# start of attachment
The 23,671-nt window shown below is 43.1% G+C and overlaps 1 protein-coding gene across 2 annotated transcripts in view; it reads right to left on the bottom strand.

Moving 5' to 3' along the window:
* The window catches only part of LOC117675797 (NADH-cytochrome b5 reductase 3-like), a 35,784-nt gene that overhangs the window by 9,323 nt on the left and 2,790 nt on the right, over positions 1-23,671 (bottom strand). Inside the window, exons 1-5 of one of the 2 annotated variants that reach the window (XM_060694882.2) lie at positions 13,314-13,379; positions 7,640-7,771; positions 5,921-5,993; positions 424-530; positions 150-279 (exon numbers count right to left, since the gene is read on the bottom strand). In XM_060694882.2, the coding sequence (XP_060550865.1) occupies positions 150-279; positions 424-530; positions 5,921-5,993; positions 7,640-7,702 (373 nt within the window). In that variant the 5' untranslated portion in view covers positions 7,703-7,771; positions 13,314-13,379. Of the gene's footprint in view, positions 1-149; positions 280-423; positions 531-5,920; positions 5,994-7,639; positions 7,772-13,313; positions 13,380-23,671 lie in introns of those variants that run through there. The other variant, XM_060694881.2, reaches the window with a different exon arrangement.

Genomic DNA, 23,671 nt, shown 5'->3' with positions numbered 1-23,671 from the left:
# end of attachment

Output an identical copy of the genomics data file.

The 23,671-nt window shown below is 43.1% G+C and overlaps 1 protein-coding gene across 2 annotated transcripts in view; it reads right to left on the bottom strand.

Moving 5' to 3' along the window:
* The window catches only part of LOC117675797 (NADH-cytochrome b5 reductase 3-like), a 35,784-nt gene that overhangs the window by 9,323 nt on the left and 2,790 nt on the right, over positions 1-23,671 (bottom strand). Inside the window, exons 1-5 of one of the 2 annotated variants that reach the window (XM_060694882.2) lie at positions 13,314-13,379; positions 7,640-7,771; positions 5,921-5,993; positions 424-530; positions 150-279 (exon numbers count right to left, since the gene is read on the bottom strand). In XM_060694882.2, the coding sequence (XP_060550865.1) occupies positions 150-279; positions 424-530; positions 5,921-5,993; positions 7,640-7,702 (373 nt within the window). In that variant the 5' untranslated portion in view covers positions 7,703-7,771; positions 13,314-13,379. Of the gene's footprint in view, positions 1-149; positions 280-423; positions 531-5,920; positions 5,994-7,639; positions 7,772-13,313; positions 13,380-23,671 lie in introns of those variants that run through there. The other variant, XM_060694881.2, reaches the window with a different exon arrangement.

Genomic DNA, 23,671 nt, shown 5'->3' with positions numbered 1-23,671 from the left: